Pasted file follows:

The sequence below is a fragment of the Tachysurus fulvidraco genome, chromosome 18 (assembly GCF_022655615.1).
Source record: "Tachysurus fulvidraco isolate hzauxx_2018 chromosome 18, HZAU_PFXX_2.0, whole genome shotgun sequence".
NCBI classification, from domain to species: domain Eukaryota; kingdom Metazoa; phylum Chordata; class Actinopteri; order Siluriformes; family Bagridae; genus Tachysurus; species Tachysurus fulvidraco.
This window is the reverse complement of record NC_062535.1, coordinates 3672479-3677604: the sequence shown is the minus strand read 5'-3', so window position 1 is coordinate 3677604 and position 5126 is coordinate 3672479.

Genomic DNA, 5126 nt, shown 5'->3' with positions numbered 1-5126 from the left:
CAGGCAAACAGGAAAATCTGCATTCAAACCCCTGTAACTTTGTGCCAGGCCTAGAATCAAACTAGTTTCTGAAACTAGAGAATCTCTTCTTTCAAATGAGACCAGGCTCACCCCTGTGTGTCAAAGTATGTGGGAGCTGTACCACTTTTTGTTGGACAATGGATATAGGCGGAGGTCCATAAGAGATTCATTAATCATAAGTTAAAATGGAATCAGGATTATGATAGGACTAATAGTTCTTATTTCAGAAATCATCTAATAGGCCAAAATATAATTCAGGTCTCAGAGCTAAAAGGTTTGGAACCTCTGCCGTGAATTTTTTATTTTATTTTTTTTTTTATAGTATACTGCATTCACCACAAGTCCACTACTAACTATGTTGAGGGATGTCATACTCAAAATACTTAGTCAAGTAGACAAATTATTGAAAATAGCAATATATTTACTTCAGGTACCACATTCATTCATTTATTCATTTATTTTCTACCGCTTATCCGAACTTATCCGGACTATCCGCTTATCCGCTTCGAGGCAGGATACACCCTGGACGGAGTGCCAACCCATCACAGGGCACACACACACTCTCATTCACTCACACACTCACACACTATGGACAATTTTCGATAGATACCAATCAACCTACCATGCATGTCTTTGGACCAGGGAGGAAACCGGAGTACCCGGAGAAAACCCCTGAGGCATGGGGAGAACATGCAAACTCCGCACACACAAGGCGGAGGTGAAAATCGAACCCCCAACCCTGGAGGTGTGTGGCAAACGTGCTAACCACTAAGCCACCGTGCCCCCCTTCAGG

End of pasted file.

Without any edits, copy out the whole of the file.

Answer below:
The sequence below is a fragment of the Tachysurus fulvidraco genome, chromosome 18 (assembly GCF_022655615.1).
Source record: "Tachysurus fulvidraco isolate hzauxx_2018 chromosome 18, HZAU_PFXX_2.0, whole genome shotgun sequence".
NCBI classification, from domain to species: domain Eukaryota; kingdom Metazoa; phylum Chordata; class Actinopteri; order Siluriformes; family Bagridae; genus Tachysurus; species Tachysurus fulvidraco.
This window is the reverse complement of record NC_062535.1, coordinates 3672479-3677604: the sequence shown is the minus strand read 5'-3', so window position 1 is coordinate 3677604 and position 5126 is coordinate 3672479.

Genomic DNA, 5126 nt, shown 5'->3' with positions numbered 1-5126 from the left:
CAGGCAAACAGGAAAATCTGCATTCAAACCCCTGTAACTTTGTGCCAGGCCTAGAATCAAACTAGTTTCTGAAACTAGAGAATCTCTTCTTTCAAATGAGACCAGGCTCACCCCTGTGTGTCAAAGTATGTGGGAGCTGTACCACTTTTTGTTGGACAATGGATATAGGCGGAGGTCCATAAGAGATTCATTAATCATAAGTTAAAATGGAATCAGGATTATGATAGGACTAATAGTTCTTATTTCAGAAATCATCTAATAGGCCAAAATATAATTCAGGTCTCAGAGCTAAAAGGTTTGGAACCTCTGCCGTGAATTTTTTATTTTATTTTTTTTTTTATAGTATACTGCATTCACCACAAGTCCACTACTAACTATGTTGAGGGATGTCATACTCAAAATACTTAGTCAAGTAGACAAATTATTGAAAATAGCAATATATTTACTTCAGGTACCACATTCATTCATTTATTCATTTATTTTCTACCGCTTATCCGAACTTATCCGGACTATCCGCTTATCCGCTTCGAGGCAGGATACACCCTGGACGGAGTGCCAACCCATCACAGGGCACACACACACTCTCATTCACTCACACACTCACACACTATGGACAATTTTCGATAGATACCAATCAACCTACCATGCATGTCTTTGGACCAGGGAGGAAACCGGAGTACCCGGAGAAAACCCCTGAGGCATGGGGAGAACATGCAAACTCCGCACACACAAGGCGGAGGTGAAAATCGAACCCCCAACCCTGGAGGTGTGTGGCAAACGTGCTAACCACTAAGCCACCGTGCCCCCCTTCAGG